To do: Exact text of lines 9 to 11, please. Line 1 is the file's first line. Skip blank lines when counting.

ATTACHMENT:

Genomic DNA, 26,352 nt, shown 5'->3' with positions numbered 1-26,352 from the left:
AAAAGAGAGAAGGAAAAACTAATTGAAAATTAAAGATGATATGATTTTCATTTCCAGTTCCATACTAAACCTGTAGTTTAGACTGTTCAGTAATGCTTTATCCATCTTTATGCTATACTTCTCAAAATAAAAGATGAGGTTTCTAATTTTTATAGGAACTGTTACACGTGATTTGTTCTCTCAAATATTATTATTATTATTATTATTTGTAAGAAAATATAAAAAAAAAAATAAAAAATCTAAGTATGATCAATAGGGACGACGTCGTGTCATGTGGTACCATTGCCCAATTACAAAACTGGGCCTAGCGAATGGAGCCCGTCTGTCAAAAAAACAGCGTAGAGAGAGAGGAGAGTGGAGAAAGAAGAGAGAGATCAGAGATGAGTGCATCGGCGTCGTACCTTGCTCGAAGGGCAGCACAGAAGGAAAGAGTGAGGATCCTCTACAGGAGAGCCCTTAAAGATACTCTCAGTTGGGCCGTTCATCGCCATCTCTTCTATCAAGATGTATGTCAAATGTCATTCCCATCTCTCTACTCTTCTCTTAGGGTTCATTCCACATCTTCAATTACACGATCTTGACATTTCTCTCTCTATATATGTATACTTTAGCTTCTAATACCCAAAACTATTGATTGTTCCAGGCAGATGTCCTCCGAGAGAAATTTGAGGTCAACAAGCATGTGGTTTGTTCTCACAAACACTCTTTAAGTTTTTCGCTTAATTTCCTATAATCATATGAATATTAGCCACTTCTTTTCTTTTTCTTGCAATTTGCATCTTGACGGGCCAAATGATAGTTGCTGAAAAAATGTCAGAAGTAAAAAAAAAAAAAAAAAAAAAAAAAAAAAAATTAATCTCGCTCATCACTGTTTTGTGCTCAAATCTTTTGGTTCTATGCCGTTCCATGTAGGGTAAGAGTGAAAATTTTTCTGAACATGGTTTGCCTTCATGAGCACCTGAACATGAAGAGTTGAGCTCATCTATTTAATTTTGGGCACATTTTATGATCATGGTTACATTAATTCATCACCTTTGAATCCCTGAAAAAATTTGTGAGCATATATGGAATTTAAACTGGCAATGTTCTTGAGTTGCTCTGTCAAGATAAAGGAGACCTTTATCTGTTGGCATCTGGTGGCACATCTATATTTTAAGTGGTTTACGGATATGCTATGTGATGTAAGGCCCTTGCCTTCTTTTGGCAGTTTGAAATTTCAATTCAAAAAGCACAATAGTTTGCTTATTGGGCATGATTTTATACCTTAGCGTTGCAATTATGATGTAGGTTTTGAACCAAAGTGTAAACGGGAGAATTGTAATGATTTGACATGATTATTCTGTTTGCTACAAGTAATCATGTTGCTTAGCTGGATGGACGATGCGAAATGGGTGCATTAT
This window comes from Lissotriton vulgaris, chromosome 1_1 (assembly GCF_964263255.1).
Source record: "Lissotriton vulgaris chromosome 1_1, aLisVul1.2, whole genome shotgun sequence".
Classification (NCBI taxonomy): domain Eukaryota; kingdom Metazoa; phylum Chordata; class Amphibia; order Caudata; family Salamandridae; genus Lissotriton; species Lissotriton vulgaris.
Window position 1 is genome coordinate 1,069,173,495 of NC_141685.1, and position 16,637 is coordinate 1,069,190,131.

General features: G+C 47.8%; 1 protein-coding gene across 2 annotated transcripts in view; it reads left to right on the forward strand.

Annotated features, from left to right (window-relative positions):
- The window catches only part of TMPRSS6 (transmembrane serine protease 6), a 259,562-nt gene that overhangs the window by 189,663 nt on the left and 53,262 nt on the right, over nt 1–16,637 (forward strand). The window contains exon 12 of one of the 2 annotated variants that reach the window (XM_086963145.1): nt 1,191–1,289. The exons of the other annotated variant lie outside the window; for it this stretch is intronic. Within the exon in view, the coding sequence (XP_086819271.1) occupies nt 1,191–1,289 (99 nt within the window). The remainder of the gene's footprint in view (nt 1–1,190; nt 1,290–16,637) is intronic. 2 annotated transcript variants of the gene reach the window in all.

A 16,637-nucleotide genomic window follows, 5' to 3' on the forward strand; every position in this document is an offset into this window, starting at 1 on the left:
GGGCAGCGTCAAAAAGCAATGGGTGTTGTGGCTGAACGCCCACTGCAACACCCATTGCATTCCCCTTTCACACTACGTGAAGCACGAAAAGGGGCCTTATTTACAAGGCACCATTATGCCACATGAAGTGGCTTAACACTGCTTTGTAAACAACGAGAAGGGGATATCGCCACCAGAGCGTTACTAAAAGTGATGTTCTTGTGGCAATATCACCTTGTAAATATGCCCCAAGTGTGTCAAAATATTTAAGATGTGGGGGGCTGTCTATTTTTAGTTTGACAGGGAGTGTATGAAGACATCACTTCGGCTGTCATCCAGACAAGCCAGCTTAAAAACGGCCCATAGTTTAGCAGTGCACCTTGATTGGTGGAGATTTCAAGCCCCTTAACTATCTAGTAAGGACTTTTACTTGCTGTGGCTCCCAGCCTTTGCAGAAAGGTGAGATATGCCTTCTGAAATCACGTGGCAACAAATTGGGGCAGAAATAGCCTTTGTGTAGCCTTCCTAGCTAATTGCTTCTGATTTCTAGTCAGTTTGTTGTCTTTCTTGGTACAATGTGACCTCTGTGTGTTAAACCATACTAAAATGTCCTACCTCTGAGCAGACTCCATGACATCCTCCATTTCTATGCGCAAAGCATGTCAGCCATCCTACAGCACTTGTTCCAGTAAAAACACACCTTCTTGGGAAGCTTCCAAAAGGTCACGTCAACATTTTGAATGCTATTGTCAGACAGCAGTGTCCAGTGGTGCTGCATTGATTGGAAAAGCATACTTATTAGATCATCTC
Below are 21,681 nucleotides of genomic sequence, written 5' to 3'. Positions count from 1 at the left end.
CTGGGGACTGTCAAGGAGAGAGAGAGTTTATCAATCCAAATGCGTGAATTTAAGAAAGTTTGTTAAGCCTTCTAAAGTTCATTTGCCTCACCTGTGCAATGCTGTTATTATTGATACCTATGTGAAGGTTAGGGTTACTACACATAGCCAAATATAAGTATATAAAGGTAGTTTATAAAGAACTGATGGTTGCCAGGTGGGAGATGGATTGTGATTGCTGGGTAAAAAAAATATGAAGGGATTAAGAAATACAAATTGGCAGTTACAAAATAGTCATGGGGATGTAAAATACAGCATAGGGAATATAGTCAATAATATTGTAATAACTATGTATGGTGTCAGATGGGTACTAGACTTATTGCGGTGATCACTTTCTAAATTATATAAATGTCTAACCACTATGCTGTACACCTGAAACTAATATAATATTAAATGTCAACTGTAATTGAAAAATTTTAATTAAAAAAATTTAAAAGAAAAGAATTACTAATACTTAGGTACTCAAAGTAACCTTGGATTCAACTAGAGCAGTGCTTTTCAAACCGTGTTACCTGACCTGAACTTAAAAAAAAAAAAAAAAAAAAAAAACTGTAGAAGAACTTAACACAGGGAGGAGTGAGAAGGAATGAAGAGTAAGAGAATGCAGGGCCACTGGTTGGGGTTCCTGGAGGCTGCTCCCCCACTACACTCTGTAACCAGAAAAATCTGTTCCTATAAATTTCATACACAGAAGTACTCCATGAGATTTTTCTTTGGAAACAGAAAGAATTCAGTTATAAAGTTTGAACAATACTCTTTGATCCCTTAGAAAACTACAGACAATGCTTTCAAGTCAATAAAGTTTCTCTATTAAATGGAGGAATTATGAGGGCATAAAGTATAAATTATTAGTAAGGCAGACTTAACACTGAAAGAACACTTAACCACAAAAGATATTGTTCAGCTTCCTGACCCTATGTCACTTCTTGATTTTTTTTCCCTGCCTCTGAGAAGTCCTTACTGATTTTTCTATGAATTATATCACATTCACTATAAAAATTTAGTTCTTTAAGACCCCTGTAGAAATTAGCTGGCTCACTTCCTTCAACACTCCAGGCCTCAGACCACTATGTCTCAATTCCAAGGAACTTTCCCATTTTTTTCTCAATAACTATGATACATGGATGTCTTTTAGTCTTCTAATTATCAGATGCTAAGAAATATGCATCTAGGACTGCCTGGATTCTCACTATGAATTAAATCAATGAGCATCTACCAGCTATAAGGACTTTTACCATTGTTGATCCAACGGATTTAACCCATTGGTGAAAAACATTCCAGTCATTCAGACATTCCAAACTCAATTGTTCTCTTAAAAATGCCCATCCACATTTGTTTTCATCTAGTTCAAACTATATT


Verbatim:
- The window catches only part of TMPRSS6 (transmembrane serine protease 6), a 259,562-nt gene that overhangs the window by 189,663 nt on the left and 53,262 nt on the right, over nt 1–16,637 (forward strand). The window contains exon 12 of one of the 2 annotated variants that reach the window (XM_086963145.1): nt 1,191–1,289. The exons of the other annotated variant lie outside the window; for it this stretch is intronic. Within the exon in view, the coding sequence (XP_086819271.1) occupies nt 1,191–1,289 (99 nt within the window). The remainder of the gene's footprint in view (nt 1–1,190; nt 1,290–16,637) is intronic. 2 annotated transcript variants of the gene reach the window in all.

A 16,637-nucleotide genomic window follows, 5' to 3' on the forward strand; every position in this document is an offset into this window, starting at 1 on the left:
GGGCAGCGTCAAAAAGCAATGGGTGTTGTGGCTGAACGCCCACTGCAACACCCATTGCATTCCCCTTTCACACTACGTGAAGCACGAAAAGGGGCCTTATTTACAAGGCACCATTATGCCACATGAAGTGGCTTAACACTGCTTTGTAAACAACGAGAAGGGGATATCGCCACCAGAGCGTTACTAAAAGTGATGTTCTTGTGGCAATATCACCTTGTAAATATGCCCCAAGTGTGTCAAAATATTTAAGATGTGGGGGGCTGTCTATTTTTAGTTTGACAGGGAGTGTATGAAGACATCACTTCGGCTGTCATCCAGACAAGCCAGCTTAAAAACGGCCCATAGTTTAGCAGTGCACCTTGATTGGTGGAGATTTCAAGCCCCTTAACTATCTAGTAAGGACTTTTACTTGCTGTGGCTCCCAGCCTTTGCAGAAAGGTGAGATATGCCTTCTGAAATCACGTGGCAACAAATTGGGGCAGAAATAGCCTTTGTGTAGCCTTCCTAGCTAATTGCTTCTGATTTCTAGTCAGTTTGTTGTCTTTCTTGGTACAATGTGACCTCTGTGTGTTAAACCATACTAAAATGTCCTACCTCTGAGCAGACTCCATGACATCCTCCATTTCTATGCGCAAAGCATGTCAGCCATCCTACAGCACTTGTTCCAGTAAAAACACACCTTCTTGGGAAGCTTCCAAAAGGTCACGTCAACATTTTGAATGCTATTGTCAGACAGCAGTGTCCAGTGGTGCTGCATTGATTGGAAAAGCATACTTATTAGATCATCTC